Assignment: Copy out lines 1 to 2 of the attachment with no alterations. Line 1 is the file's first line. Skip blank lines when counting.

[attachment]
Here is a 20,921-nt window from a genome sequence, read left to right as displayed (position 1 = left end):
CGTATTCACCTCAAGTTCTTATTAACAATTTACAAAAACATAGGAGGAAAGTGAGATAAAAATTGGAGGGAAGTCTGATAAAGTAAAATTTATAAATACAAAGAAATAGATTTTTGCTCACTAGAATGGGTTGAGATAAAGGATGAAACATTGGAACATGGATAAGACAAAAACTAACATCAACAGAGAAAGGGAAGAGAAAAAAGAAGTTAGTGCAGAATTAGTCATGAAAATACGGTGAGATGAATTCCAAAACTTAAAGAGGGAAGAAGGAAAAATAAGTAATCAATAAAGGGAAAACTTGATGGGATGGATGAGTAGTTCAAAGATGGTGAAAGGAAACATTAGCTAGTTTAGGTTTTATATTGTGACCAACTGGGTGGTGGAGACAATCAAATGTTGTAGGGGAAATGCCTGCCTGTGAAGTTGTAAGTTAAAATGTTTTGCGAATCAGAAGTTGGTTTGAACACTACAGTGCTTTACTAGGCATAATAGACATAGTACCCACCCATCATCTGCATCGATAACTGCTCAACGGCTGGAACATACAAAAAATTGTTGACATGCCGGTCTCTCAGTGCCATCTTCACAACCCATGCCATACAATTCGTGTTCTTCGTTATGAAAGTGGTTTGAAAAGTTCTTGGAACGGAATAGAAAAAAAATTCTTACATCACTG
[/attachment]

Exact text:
Here is a 20,921-nt window from a genome sequence, read left to right as displayed (position 1 = left end):
CGTATTCACCTCAAGTTCTTATTAACAATTTACAAAAACATAGGAGGAAAGTGAGATAAAAATTGGAGGGAAGTCTGATAAAGTAAAATTTATAAATACAAAGAAATAGATTTTTGCTCACTAGAATGGGTTGAGATAAAGGATGAAACATTGGAACATGGATAAGACAAAAACTAACATCAACAGAGAAAGGGAAGAGAAAAAAGAAGTTAGTGCAGAATTAGTCATGAAAATACGGTGAGATGAATTCCAAAACTTAAAGAGGGAAGAAGGAAAAATAAGTAATCAATAAAGGGAAAACTTGATGGGATGGATGAGTAGTTCAAAGATGGTGAAAGGAAACATTAGCTAGTTTAGGTTTTATATTGTGACCAACTGGGTGGTGGAGACAATCAAATGTTGTAGGGGAAATGCCTGCCTGTGAAGTTGTAAGTTAAAATGTTTTGCGAATCAGAAGTTGGTTTGAACACTACAGTGCTTTACTAGGCATAATAGACATAGTACCCACCCATCATCTGCATCGATAACTGCTCAACGGCTGGAACATACAAAAAATTGTTGACATGCCGGTCTCTCAGTGCCATCTTCACAACCCATGCCATACAATTCGTGTTCTTCGTTATGAAAGTGGTTTGAAAAGTTCTTGGAACGGAATAGAAAAAAAATTCTTACATCACTG